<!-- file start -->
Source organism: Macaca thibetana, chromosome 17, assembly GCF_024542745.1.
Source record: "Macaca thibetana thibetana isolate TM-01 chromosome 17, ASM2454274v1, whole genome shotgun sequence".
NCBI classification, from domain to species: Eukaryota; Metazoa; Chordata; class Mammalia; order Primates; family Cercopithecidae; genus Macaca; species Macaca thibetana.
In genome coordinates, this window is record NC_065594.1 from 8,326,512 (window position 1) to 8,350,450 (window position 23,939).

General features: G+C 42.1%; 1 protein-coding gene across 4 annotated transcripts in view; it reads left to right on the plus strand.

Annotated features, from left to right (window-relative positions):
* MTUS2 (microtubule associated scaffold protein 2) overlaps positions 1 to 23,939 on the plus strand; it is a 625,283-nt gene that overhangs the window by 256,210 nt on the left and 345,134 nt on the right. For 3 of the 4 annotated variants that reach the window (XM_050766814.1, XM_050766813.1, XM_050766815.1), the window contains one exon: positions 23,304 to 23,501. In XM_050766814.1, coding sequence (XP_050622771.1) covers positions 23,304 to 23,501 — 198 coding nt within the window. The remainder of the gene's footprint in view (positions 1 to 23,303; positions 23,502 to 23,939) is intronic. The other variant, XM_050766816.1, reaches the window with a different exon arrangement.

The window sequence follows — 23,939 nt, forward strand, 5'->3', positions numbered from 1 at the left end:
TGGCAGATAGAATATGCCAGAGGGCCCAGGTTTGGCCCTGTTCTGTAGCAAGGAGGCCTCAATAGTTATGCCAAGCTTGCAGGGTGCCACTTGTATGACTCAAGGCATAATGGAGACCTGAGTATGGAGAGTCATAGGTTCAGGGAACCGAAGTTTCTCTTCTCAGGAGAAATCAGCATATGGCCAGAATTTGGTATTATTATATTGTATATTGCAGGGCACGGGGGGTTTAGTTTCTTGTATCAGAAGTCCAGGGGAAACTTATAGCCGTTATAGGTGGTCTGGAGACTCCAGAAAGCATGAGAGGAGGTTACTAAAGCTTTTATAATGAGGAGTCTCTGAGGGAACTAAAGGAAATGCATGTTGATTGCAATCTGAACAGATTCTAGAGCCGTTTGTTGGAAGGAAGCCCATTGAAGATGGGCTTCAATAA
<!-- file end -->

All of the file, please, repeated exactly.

Source organism: Macaca thibetana, chromosome 17, assembly GCF_024542745.1.
Source record: "Macaca thibetana thibetana isolate TM-01 chromosome 17, ASM2454274v1, whole genome shotgun sequence".
NCBI classification, from domain to species: Eukaryota; Metazoa; Chordata; class Mammalia; order Primates; family Cercopithecidae; genus Macaca; species Macaca thibetana.
In genome coordinates, this window is record NC_065594.1 from 8,326,512 (window position 1) to 8,350,450 (window position 23,939).

General features: G+C 42.1%; 1 protein-coding gene across 4 annotated transcripts in view; it reads left to right on the plus strand.

Annotated features, from left to right (window-relative positions):
* MTUS2 (microtubule associated scaffold protein 2) overlaps positions 1 to 23,939 on the plus strand; it is a 625,283-nt gene that overhangs the window by 256,210 nt on the left and 345,134 nt on the right. For 3 of the 4 annotated variants that reach the window (XM_050766814.1, XM_050766813.1, XM_050766815.1), the window contains one exon: positions 23,304 to 23,501. In XM_050766814.1, coding sequence (XP_050622771.1) covers positions 23,304 to 23,501 — 198 coding nt within the window. The remainder of the gene's footprint in view (positions 1 to 23,303; positions 23,502 to 23,939) is intronic. The other variant, XM_050766816.1, reaches the window with a different exon arrangement.

The window sequence follows — 23,939 nt, forward strand, 5'->3', positions numbered from 1 at the left end:
TGGCAGATAGAATATGCCAGAGGGCCCAGGTTTGGCCCTGTTCTGTAGCAAGGAGGCCTCAATAGTTATGCCAAGCTTGCAGGGTGCCACTTGTATGACTCAAGGCATAATGGAGACCTGAGTATGGAGAGTCATAGGTTCAGGGAACCGAAGTTTCTCTTCTCAGGAGAAATCAGCATATGGCCAGAATTTGGTATTATTATATTGTATATTGCAGGGCACGGGGGGTTTAGTTTCTTGTATCAGAAGTCCAGGGGAAACTTATAGCCGTTATAGGTGGTCTGGAGACTCCAGAAAGCATGAGAGGAGGTTACTAAAGCTTTTATAATGAGGAGTCTCTGAGGGAACTAAAGGAAATGCATGTTGATTGCAATCTGAACAGATTCTAGAGCCGTTTGTTGGAAGGAAGCCCATTGAAGATGGGCTTCAATAA